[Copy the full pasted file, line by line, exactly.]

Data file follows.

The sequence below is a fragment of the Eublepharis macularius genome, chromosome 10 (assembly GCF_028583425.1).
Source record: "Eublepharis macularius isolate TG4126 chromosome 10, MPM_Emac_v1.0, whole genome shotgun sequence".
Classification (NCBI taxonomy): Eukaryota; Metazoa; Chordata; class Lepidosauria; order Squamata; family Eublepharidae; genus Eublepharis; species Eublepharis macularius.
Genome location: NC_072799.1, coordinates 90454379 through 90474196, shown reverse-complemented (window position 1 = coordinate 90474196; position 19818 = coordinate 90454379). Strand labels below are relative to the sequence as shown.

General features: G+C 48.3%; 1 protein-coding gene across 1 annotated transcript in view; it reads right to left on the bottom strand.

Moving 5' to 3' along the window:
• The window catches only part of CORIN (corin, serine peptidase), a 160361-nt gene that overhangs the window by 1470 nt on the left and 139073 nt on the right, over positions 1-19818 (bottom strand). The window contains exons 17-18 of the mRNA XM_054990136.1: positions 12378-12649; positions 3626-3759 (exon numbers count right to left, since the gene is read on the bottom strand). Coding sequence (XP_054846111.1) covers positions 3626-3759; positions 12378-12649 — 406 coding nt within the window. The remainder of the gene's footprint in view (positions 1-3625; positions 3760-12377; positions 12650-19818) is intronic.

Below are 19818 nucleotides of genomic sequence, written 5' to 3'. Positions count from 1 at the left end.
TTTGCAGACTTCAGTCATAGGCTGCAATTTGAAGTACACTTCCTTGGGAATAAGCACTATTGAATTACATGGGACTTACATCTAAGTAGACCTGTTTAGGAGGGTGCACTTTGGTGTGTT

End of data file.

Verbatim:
The sequence below is a fragment of the Eublepharis macularius genome, chromosome 10 (assembly GCF_028583425.1).
Source record: "Eublepharis macularius isolate TG4126 chromosome 10, MPM_Emac_v1.0, whole genome shotgun sequence".
Classification (NCBI taxonomy): Eukaryota; Metazoa; Chordata; class Lepidosauria; order Squamata; family Eublepharidae; genus Eublepharis; species Eublepharis macularius.
Genome location: NC_072799.1, coordinates 90454379 through 90474196, shown reverse-complemented (window position 1 = coordinate 90474196; position 19818 = coordinate 90454379). Strand labels below are relative to the sequence as shown.

General features: G+C 48.3%; 1 protein-coding gene across 1 annotated transcript in view; it reads right to left on the bottom strand.

Moving 5' to 3' along the window:
• The window catches only part of CORIN (corin, serine peptidase), a 160361-nt gene that overhangs the window by 1470 nt on the left and 139073 nt on the right, over positions 1-19818 (bottom strand). The window contains exons 17-18 of the mRNA XM_054990136.1: positions 12378-12649; positions 3626-3759 (exon numbers count right to left, since the gene is read on the bottom strand). Coding sequence (XP_054846111.1) covers positions 3626-3759; positions 12378-12649 — 406 coding nt within the window. The remainder of the gene's footprint in view (positions 1-3625; positions 3760-12377; positions 12650-19818) is intronic.

Below are 19818 nucleotides of genomic sequence, written 5' to 3'. Positions count from 1 at the left end.
TTTGCAGACTTCAGTCATAGGCTGCAATTTGAAGTACACTTCCTTGGGAATAAGCACTATTGAATTACATGGGACTTACATCTAAGTAGACCTGTTTAGGAGGGTGCACTTTGGTGTGTT